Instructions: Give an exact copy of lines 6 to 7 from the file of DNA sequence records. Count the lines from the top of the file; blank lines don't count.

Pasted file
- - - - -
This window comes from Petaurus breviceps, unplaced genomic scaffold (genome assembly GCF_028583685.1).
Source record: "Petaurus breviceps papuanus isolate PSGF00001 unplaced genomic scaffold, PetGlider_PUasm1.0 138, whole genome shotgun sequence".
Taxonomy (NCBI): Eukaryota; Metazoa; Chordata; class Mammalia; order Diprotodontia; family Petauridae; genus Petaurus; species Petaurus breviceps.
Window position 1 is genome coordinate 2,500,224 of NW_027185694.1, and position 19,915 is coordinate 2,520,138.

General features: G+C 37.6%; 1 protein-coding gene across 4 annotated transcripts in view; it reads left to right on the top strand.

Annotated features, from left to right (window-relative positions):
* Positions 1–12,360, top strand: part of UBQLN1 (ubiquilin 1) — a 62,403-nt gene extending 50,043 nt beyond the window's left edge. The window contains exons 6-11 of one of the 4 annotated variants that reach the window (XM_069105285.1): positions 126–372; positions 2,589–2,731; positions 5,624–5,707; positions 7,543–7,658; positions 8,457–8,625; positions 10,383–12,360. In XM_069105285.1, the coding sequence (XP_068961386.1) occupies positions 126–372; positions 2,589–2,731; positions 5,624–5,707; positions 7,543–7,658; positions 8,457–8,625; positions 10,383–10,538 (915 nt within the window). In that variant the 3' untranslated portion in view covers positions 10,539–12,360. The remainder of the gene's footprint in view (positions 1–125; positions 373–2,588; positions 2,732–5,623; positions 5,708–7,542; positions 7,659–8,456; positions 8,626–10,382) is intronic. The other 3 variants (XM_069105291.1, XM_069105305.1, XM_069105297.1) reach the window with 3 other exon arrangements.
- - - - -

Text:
Annotated features, from left to right (window-relative positions):
* Positions 1–12,360, top strand: part of UBQLN1 (ubiquilin 1) — a 62,403-nt gene extending 50,043 nt beyond the window's left edge. The window contains exons 6-11 of one of the 4 annotated variants that reach the window (XM_069105285.1): positions 126–372; positions 2,589–2,731; positions 5,624–5,707; positions 7,543–7,658; positions 8,457–8,625; positions 10,383–12,360. In XM_069105285.1, the coding sequence (XP_068961386.1) occupies positions 126–372; positions 2,589–2,731; positions 5,624–5,707; positions 7,543–7,658; positions 8,457–8,625; positions 10,383–10,538 (915 nt within the window). In that variant the 3' untranslated portion in view covers positions 10,539–12,360. The remainder of the gene's footprint in view (positions 1–125; positions 373–2,588; positions 2,732–5,623; positions 5,708–7,542; positions 7,659–8,456; positions 8,626–10,382) is intronic. The other 3 variants (XM_069105291.1, XM_069105305.1, XM_069105297.1) reach the window with 3 other exon arrangements.